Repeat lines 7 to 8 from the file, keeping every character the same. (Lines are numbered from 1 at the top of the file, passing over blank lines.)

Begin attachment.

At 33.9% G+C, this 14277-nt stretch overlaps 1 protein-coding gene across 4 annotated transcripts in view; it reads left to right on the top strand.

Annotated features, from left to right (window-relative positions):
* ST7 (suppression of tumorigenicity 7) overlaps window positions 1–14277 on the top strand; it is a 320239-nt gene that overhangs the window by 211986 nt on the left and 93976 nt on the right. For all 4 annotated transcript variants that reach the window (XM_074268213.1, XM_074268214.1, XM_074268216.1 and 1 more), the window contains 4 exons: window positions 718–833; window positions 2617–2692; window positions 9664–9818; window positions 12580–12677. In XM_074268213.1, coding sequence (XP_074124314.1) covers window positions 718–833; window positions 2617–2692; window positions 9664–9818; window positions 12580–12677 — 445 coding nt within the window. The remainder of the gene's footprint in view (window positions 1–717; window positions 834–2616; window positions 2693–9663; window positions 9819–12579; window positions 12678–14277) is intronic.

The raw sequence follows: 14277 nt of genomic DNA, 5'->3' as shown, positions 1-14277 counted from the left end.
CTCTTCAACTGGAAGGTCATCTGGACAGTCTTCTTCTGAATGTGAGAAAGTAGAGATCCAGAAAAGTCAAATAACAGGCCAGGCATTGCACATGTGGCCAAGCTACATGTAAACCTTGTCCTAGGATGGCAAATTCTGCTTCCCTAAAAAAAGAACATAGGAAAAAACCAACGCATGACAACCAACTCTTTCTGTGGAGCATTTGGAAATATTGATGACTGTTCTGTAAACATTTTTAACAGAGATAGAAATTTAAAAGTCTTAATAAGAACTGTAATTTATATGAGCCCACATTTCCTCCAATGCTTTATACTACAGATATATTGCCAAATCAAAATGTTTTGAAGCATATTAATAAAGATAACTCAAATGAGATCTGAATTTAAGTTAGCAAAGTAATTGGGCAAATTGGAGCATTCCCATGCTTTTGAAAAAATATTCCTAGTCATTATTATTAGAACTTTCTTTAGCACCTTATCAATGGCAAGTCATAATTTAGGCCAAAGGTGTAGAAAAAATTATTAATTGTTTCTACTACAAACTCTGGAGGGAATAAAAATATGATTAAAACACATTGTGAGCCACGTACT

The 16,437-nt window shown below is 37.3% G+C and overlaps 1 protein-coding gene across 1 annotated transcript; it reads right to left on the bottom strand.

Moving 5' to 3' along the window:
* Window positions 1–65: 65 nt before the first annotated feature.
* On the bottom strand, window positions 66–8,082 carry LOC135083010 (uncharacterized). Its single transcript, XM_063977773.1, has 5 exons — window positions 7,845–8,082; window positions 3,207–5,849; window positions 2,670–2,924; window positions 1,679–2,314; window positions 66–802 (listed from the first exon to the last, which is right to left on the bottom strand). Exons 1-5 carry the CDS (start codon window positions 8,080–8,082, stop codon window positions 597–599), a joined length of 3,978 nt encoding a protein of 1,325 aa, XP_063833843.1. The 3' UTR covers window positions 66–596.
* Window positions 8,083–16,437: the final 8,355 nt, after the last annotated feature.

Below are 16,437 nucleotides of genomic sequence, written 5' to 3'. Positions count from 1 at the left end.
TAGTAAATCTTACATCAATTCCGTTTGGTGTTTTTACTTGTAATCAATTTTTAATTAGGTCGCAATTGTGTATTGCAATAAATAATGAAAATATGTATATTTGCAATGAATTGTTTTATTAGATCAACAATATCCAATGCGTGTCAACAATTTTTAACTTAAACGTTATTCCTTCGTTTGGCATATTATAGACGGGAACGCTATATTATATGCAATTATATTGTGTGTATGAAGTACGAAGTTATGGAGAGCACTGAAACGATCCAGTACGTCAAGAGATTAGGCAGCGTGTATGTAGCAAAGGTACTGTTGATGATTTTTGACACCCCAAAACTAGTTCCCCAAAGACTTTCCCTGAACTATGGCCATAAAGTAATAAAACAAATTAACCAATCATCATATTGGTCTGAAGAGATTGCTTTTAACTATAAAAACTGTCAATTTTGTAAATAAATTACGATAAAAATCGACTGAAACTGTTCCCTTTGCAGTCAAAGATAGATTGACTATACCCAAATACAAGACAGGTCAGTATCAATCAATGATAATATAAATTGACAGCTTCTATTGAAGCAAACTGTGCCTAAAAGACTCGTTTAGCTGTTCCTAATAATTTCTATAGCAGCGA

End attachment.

Moving 5' to 3' along the window:
* Window positions 1–65: 65 nt before the first annotated feature.